SMU libraries embrace merger mentality of print and technology
Guest columnist for Annotations is Camila A. Alire, Ph.D., a member of the SMU Libraries Executive Board and dean of University Libraries at Colorado State University in Fort Collins.
Recently I was asked to give the wrap-up speech at a conference on the electronic book. In preparation I was reflecting on the latest wonders of our library profession. As a novice professional, I never thought that our profession and academic libraries would experience the transformation we are now experiencing. It is, indeed, the most exciting of times for information professionals and services.
"Academic libraries have gone from a repository of printed knowledge to the virtual digital library."
If one would accept the broadest definition of culture as the development or improvement of the mind by education or training, then I maintain that academic libraries have experienced the merging of two information tools - print and technology - as cultural mediums. The use of these tools is primarily to provide the best services available for our academic users. This integration has led to an exciting life for academic library administrators, librarians, teaching and research faculty, and students.
What makes it so exciting? It's about our evolutionary change in the information age. Academic libraries have gone from only being a repository of printed knowledge to embracing the virtual/digital library concept to expand the formats for sharing that knowledge.
SMU's Fondren Library Center is a beautiful facility. And yet, library administrators understand that time is money. If it is more convenient for our users to do their library research remotely via electronic means, then so be it. The Fondren Library Center, through its new integrated online library system, its network connections for laptops, and its digitization projects, has assumed this print and electronic merger role.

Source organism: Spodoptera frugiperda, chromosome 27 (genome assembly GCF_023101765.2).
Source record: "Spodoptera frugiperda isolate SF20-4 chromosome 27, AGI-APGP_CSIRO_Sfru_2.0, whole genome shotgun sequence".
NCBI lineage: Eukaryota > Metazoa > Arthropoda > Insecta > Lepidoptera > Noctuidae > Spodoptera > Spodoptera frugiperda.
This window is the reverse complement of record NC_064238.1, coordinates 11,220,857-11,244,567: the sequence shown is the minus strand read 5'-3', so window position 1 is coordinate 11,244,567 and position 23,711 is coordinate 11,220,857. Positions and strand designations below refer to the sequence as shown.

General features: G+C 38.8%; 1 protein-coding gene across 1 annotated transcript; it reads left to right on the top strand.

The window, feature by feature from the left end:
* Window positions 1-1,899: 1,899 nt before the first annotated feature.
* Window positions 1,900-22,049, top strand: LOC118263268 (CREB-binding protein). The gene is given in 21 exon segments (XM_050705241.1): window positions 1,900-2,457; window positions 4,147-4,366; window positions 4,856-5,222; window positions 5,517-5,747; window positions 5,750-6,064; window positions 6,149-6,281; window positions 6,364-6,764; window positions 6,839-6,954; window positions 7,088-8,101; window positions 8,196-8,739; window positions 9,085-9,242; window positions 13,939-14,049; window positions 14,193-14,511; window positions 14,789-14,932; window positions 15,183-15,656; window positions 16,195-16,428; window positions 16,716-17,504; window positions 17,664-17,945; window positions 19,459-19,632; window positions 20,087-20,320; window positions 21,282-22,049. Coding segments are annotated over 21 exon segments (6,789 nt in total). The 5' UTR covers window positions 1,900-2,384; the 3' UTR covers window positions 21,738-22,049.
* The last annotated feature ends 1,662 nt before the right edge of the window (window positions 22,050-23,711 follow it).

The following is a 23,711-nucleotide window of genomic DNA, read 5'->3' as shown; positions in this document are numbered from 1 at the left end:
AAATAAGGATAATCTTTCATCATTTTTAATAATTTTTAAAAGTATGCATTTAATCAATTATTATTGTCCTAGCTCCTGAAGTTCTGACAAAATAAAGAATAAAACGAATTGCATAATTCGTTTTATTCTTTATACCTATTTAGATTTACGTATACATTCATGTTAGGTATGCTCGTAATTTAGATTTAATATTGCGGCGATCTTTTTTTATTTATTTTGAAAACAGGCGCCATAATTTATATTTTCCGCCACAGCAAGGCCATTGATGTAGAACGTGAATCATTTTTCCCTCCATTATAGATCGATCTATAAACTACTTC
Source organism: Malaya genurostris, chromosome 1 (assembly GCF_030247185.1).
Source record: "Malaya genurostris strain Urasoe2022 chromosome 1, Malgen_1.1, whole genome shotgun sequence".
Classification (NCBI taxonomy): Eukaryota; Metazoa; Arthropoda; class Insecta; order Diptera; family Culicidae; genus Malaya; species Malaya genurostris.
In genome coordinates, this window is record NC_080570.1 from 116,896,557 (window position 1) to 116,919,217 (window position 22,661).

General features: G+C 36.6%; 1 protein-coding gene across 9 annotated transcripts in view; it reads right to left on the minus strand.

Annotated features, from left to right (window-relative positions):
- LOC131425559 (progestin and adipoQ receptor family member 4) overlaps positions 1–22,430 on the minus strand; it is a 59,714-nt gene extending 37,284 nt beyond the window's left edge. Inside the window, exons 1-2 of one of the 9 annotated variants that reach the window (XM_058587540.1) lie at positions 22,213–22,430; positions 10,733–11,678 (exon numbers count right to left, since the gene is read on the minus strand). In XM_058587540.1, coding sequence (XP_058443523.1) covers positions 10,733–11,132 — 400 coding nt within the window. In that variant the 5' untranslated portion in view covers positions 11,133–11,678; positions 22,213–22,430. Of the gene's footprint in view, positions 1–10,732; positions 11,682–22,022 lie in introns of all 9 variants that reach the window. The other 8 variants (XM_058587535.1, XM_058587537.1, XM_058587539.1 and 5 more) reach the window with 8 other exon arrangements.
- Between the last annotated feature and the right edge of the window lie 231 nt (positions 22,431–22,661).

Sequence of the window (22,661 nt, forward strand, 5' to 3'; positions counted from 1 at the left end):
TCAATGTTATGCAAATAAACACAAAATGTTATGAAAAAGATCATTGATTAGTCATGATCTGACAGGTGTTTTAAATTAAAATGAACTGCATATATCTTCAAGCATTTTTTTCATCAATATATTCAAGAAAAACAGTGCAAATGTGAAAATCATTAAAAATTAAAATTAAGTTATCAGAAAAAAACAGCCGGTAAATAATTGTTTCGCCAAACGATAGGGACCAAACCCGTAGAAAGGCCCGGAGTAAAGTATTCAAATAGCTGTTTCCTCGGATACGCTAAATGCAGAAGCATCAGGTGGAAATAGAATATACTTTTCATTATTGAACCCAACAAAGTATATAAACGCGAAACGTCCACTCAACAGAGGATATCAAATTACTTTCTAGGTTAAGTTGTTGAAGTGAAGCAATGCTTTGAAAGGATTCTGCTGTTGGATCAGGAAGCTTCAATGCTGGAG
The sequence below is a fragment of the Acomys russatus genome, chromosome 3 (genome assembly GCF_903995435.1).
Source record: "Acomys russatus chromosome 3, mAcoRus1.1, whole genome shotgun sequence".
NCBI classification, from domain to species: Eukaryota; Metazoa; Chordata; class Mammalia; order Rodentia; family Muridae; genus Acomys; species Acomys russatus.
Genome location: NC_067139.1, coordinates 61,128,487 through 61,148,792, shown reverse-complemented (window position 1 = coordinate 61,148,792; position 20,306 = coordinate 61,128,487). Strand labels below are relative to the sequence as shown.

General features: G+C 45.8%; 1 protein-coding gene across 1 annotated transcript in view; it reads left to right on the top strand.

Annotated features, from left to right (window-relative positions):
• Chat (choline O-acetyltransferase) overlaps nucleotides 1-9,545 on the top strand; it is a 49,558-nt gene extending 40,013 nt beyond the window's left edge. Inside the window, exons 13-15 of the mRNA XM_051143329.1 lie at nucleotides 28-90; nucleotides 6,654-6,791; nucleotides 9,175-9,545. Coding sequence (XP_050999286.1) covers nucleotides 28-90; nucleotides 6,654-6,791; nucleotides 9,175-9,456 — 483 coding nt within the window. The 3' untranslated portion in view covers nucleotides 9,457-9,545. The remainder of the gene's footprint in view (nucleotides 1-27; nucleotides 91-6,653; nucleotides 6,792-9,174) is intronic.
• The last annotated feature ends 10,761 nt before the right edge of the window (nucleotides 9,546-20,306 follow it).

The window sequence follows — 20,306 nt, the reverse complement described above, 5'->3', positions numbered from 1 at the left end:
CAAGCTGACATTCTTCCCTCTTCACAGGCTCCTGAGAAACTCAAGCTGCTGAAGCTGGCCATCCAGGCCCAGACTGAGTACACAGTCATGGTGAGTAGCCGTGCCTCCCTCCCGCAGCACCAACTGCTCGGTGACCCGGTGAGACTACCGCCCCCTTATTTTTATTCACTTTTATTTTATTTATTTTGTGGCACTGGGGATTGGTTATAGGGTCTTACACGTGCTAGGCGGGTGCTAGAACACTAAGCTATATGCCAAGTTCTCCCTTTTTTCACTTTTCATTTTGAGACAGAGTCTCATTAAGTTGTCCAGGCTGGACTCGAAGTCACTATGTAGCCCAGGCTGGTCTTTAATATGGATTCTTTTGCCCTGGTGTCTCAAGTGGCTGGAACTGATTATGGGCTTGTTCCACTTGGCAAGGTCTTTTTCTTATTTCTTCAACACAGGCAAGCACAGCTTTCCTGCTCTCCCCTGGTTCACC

What else does this merger really mean for the academic library? It has serious implications for academic library human resources. Our staff has to be retooled and retrained as mediators, navigators, and instructors of new information formats that support the curricular and research needs of our students and faculty. For example, as television commercials continue to perpetuate the notion of a librarian as a dour, bespectacled female, the reality in our academic libraries is that our librarian is navigating seamlessly through a myriad of databases and online records and printing out exacting results. She hands over a printout to the uninitiated user without ever going to a shelf, opening a book, or batting an eye. That is what all the excitement is about.
Obviously, there are other challenges such as the diversity of formats, fiscal constraints, copyright, intellectual property, and privacy issues.
There also are well-intentioned campus administrators who equate the virtual library concept with the elimination of print materials and physical facilities. This will not happen in my professional lifetime nor many lifetimes after me!|
In today's world of merging knowledge formats, SMU's Central University Librarian Gillian McCombs coined the phrase that best describes the academic library. She describes the academic library as "the center of the spotlight on the information stage."
This point of convergence can only happen if the academic library is willing to merge various formats to access information successfully. As an academic library administrator and member of the Executive Board of the Central University Libraries, I am truly impressed by the merger mentality of the SMU library leadership.
Friends of the SMU Libraries programs feature rare books and remembrances
The Friends of the SMU Libraries have spent the fall learning how to preserve photographs, documents, and tapes; touring the homes of well-known authors in the Hudson and Connecticut River Valleys; and hearing from Gregg Cantrell, author of a new biography on Stephen F. Austin. Winter and spring programs will include a look at rare books and a remembrance of Eleanor Roosevelt by her granddaughter. Following are the remaining Friends programs for 2000:
Great Books for Great Owners: Notable Provenances of Bridwell Treasures
January 31, 7 p.m., Blue Room, Bridwell Library
Eric White, curator of special collections at Bridwell Library, discusses the earliest owners of some of Bridwell's treasures, including a wedding gift from the Archbishop of Canterbury in 1418.
Members of the Friends of the SMU Libraries enjoyed their second "Leaves and Literature" trip this fall, which included visits to several notable homes and libraries in the Hudson and Connecticut River Valleys. The trip also included a tour of the country's first law school in Litchfield, Connecticut (above).